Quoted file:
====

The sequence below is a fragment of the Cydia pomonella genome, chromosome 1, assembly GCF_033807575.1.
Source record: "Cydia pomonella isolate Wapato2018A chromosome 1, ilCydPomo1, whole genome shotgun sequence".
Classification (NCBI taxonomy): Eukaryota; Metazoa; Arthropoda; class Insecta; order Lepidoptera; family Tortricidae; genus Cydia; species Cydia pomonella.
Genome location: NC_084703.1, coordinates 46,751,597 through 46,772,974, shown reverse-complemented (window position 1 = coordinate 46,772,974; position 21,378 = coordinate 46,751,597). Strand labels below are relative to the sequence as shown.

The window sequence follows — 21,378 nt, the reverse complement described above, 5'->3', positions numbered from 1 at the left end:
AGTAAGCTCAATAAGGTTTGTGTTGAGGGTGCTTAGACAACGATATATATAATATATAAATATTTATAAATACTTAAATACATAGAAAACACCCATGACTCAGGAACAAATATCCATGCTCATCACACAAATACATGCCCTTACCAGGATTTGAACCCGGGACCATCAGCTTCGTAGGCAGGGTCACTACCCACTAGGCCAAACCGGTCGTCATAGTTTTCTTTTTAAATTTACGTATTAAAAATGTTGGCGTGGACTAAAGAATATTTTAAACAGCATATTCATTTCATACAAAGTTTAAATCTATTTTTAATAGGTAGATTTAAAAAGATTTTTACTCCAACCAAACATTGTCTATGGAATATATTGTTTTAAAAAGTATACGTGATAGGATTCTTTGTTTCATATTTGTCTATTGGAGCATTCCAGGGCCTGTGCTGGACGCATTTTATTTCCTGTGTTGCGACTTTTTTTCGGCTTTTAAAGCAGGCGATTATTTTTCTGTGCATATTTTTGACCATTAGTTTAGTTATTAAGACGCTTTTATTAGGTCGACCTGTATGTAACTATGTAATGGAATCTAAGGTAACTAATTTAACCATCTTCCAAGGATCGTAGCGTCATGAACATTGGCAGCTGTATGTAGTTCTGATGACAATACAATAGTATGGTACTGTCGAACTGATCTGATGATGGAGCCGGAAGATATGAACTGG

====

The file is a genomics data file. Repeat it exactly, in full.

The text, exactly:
The sequence below is a fragment of the Cydia pomonella genome, chromosome 1, assembly GCF_033807575.1.
Source record: "Cydia pomonella isolate Wapato2018A chromosome 1, ilCydPomo1, whole genome shotgun sequence".
Classification (NCBI taxonomy): Eukaryota; Metazoa; Arthropoda; class Insecta; order Lepidoptera; family Tortricidae; genus Cydia; species Cydia pomonella.
Genome location: NC_084703.1, coordinates 46,751,597 through 46,772,974, shown reverse-complemented (window position 1 = coordinate 46,772,974; position 21,378 = coordinate 46,751,597). Strand labels below are relative to the sequence as shown.

The window sequence follows — 21,378 nt, the reverse complement described above, 5'->3', positions numbered from 1 at the left end:
AGTAAGCTCAATAAGGTTTGTGTTGAGGGTGCTTAGACAACGATATATATAATATATAAATATTTATAAATACTTAAATACATAGAAAACACCCATGACTCAGGAACAAATATCCATGCTCATCACACAAATACATGCCCTTACCAGGATTTGAACCCGGGACCATCAGCTTCGTAGGCAGGGTCACTACCCACTAGGCCAAACCGGTCGTCATAGTTTTCTTTTTAAATTTACGTATTAAAAATGTTGGCGTGGACTAAAGAATATTTTAAACAGCATATTCATTTCATACAAAGTTTAAATCTATTTTTAATAGGTAGATTTAAAAAGATTTTTACTCCAACCAAACATTGTCTATGGAATATATTGTTTTAAAAAGTATACGTGATAGGATTCTTTGTTTCATATTTGTCTATTGGAGCATTCCAGGGCCTGTGCTGGACGCATTTTATTTCCTGTGTTGCGACTTTTTTTCGGCTTTTAAAGCAGGCGATTATTTTTCTGTGCATATTTTTGACCATTAGTTTAGTTATTAAGACGCTTTTATTAGGTCGACCTGTATGTAACTATGTAATGGAATCTAAGGTAACTAATTTAACCATCTTCCAAGGATCGTAGCGTCATGAACATTGGCAGCTGTATGTAGTTCTGATGACAATACAATAGTATGGTACTGTCGAACTGATCTGATGATGGAGCCGGAAGATATGAACTGG